13.Miller GL. Protein determination for large number of samples. Anal Chem 1959; 31:964.  Back to cited text no. 13    
14.Fujita, Iwatake D. Bestimmung des echten Blutzuckers ohne Hefe Biochem Z 1931; 242:43.  Back to cited text no. 14    
15.Karvonen MJ, Malm M. Colorimetric determination of fructose with indol. Scand J Clini Lab Invest 1955; 7:305-307.  Back to cited text no. 15    
16.Johnsen O, Eliasson R. Evaluation of a commercially available kit for the colorimetric determination of zinc in human seminal plasma. Int J Andrology 1987; 10:435-440.  Back to cited text no. 16    
17.Mandal A, Bhattacharya AK. Phosphate, zinc, calcium, citric acid and acid phosphatase in human ejaculates as related to coagulation/liquefaction. Arch Androl 1987; 19:275-283.  Back to cited text no. 17    
18.Heite HJ, Wetterquer U. Acid phosphatase in seminal fluid, method of estimation and diagnostic significance. Andrologia 1979; 11:113-122.  Back to cited text no. 18    
19.Cooper TG, Yeung C, Nashan D, Jokenhovel F, Nieshchlag E. Improvement in the assessment of human epididymal function by the use of inhibitors in the assay of ?-glucosidase in seminal plasma. Int J Androl 1990; 13:297-305.  Back to cited text no. 19    
20.Mann T. Biochemistry of semen and the male reproductive tract. London: Methuen and Co. Ltd.; 1964.  Back to cited text no. 20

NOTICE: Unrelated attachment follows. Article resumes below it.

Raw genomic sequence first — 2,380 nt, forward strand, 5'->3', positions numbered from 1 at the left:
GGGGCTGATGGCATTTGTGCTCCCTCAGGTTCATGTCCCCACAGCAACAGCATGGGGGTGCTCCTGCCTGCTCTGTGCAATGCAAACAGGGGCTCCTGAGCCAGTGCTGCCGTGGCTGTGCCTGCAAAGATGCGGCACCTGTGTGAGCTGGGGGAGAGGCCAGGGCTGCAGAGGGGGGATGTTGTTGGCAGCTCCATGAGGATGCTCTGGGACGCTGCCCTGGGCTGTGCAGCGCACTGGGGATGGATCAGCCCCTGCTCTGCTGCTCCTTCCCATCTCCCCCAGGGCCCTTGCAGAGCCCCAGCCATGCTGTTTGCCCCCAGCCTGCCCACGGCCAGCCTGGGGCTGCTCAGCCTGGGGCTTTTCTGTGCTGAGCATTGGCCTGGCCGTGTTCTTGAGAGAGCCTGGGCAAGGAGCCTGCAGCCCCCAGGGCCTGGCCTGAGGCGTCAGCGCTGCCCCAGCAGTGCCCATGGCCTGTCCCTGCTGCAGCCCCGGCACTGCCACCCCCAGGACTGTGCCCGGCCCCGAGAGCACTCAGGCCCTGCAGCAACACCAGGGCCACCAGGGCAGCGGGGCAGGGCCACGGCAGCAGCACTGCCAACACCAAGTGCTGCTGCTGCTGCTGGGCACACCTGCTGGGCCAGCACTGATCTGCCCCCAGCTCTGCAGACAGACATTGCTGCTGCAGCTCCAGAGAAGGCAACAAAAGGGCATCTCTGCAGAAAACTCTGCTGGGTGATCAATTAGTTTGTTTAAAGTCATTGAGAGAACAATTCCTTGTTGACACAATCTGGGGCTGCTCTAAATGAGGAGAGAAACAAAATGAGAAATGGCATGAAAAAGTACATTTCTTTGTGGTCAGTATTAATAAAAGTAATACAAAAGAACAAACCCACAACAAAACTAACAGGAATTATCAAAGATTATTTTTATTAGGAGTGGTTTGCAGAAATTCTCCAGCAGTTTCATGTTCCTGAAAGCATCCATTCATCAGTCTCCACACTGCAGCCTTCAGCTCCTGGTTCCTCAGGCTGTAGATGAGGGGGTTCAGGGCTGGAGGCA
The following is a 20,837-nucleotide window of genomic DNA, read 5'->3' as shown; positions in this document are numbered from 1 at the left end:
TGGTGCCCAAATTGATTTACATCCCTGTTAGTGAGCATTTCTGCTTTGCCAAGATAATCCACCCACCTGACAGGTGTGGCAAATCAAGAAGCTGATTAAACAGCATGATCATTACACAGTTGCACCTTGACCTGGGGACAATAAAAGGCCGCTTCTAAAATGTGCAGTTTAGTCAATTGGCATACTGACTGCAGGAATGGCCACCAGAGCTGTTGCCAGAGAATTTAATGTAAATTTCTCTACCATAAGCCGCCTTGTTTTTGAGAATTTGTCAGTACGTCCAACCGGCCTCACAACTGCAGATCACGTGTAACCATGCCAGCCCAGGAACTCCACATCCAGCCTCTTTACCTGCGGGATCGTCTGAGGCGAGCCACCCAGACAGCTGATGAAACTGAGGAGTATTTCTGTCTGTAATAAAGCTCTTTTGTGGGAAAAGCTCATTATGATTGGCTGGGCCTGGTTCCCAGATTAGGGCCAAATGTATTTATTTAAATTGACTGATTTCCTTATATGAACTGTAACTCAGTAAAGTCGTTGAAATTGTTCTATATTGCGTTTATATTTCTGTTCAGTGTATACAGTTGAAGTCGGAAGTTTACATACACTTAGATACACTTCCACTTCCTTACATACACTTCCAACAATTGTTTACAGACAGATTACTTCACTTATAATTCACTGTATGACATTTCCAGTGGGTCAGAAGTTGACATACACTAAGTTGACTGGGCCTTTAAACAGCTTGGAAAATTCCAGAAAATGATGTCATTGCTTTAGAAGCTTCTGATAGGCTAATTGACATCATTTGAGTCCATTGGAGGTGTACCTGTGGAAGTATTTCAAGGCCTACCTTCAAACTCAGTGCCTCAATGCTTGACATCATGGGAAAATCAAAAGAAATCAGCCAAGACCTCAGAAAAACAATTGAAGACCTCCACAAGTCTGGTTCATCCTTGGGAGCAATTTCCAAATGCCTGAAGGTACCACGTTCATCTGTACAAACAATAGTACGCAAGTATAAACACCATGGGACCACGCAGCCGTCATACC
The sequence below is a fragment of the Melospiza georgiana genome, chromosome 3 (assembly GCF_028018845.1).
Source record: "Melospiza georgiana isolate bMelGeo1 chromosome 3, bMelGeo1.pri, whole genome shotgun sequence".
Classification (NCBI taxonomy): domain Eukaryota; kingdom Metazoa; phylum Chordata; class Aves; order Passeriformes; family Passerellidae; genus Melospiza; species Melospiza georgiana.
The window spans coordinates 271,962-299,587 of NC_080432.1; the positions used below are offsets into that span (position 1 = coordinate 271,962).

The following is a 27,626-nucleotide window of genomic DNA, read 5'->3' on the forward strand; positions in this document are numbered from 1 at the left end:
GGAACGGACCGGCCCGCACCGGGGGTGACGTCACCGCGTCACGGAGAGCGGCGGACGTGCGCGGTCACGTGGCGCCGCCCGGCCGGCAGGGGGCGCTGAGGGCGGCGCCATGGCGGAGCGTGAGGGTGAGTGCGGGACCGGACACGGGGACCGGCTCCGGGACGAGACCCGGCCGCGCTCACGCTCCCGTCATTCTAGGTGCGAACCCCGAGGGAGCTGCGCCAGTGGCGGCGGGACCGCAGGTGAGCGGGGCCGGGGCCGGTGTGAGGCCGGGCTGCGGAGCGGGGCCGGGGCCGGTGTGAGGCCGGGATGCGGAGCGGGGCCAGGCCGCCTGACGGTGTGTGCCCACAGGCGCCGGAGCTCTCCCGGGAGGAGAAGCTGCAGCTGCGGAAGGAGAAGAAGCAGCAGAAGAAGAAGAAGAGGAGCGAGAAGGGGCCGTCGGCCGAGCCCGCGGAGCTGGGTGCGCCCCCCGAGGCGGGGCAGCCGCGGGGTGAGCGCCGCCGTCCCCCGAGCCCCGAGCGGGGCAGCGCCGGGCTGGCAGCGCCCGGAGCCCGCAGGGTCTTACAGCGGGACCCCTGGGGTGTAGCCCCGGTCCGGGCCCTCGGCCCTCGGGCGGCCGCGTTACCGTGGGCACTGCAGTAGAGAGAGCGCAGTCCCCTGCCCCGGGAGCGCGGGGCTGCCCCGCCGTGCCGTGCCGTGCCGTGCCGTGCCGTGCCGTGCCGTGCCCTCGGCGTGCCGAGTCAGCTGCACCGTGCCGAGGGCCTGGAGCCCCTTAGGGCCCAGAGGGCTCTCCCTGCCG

21.Montagnon D, Valtat B, Vignon F, Koll-Blach H. Secretory proteins of human seminal vesicles and their relationship to lipids and sugars. Andrologia 1990; 22:1:193-205.  Back to cited text no. 21    
22.Lizana J, Eneroth P, Bystrom B, Bygdeman M. Studies in the constancy of transudated and locally produced proteins in human seminal plasma. Int J Fertil 1987; 32:1:71-76.  Back to cited text no. 22    
23.Garcia Diez LC, Esteban Ruiz PF, Villar E, Corrales JJ, Hernandez R, Burgo R, Delgado M, Miralles JM et al. Enzyme and hormonal markers in the differential diagnosis of human azoospermia. Arch Androl 1992; 28:181-194.  Back to cited text no. 23    
24.Sheth AR, Dandekar SP, N Seethalakshmi. Occurrence of bioimmunoactive inhibin in rat spermatids. Andrologia 1981; 13:232.  Back to cited text no. 24    
25.Gadella BM, Colenbrander B, Lambert MG, Golde V, Lopes M Cardozo. Boar seminal vesicles secrete arylsulfatases into seminal plasma: evidence that desulfation of seminolipid occurs only after ejaculation. Biol Reprod 1993; 48:483-489.  Back to cited text no. 25    
26.Guerin JF, Ben Ali H, Cottinet D, Rollet J. Seminal alpha-glucosidase activity as a marker of epididymal pathology in nonazoospermic men consulting for infertility. J Androl 1990; 11:240-245.  Back to cited text no. 26